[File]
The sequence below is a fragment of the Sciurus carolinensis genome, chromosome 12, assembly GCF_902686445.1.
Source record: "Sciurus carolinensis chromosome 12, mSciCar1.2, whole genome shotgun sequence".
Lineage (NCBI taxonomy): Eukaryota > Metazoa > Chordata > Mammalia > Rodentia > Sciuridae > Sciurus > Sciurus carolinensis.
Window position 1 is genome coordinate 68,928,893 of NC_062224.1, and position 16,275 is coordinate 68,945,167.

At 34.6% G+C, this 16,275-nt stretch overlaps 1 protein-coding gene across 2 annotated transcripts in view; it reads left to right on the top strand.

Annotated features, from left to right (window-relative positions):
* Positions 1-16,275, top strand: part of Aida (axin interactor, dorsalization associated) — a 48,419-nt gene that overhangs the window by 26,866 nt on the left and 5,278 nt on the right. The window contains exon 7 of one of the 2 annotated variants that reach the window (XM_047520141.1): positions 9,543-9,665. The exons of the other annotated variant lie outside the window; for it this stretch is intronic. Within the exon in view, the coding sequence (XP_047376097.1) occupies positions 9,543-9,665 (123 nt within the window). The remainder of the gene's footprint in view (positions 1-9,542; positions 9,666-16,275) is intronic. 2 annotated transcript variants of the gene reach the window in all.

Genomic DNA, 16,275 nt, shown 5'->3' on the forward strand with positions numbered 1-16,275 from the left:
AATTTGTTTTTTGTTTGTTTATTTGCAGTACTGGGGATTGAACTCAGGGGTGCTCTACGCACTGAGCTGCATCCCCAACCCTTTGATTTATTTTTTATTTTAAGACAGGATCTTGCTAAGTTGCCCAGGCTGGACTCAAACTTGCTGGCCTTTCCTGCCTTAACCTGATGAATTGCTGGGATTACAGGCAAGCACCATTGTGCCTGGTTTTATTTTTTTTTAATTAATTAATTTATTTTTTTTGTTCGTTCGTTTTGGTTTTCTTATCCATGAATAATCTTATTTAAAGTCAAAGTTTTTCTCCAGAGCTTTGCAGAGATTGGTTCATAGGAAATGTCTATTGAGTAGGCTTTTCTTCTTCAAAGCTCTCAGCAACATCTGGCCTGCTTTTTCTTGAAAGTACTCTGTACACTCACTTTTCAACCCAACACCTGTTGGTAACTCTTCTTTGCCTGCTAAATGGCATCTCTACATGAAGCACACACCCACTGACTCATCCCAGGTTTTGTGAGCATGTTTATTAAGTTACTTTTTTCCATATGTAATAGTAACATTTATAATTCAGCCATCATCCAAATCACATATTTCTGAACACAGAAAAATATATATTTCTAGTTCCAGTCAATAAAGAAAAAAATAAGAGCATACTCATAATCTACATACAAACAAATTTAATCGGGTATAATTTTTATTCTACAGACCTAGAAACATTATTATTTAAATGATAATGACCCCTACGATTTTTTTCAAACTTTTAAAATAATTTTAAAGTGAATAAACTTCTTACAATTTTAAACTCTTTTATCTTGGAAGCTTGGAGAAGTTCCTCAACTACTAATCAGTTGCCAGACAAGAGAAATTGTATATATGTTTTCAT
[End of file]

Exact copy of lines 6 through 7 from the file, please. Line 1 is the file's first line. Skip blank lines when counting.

Annotated features, from left to right (window-relative positions):
* Positions 1-16,275, top strand: part of Aida (axin interactor, dorsalization associated) — a 48,419-nt gene that overhangs the window by 26,866 nt on the left and 5,278 nt on the right. The window contains exon 7 of one of the 2 annotated variants that reach the window (XM_047520141.1): positions 9,543-9,665. The exons of the other annotated variant lie outside the window; for it this stretch is intronic. Within the exon in view, the coding sequence (XP_047376097.1) occupies positions 9,543-9,665 (123 nt within the window). The remainder of the gene's footprint in view (positions 1-9,542; positions 9,666-16,275) is intronic. 2 annotated transcript variants of the gene reach the window in all.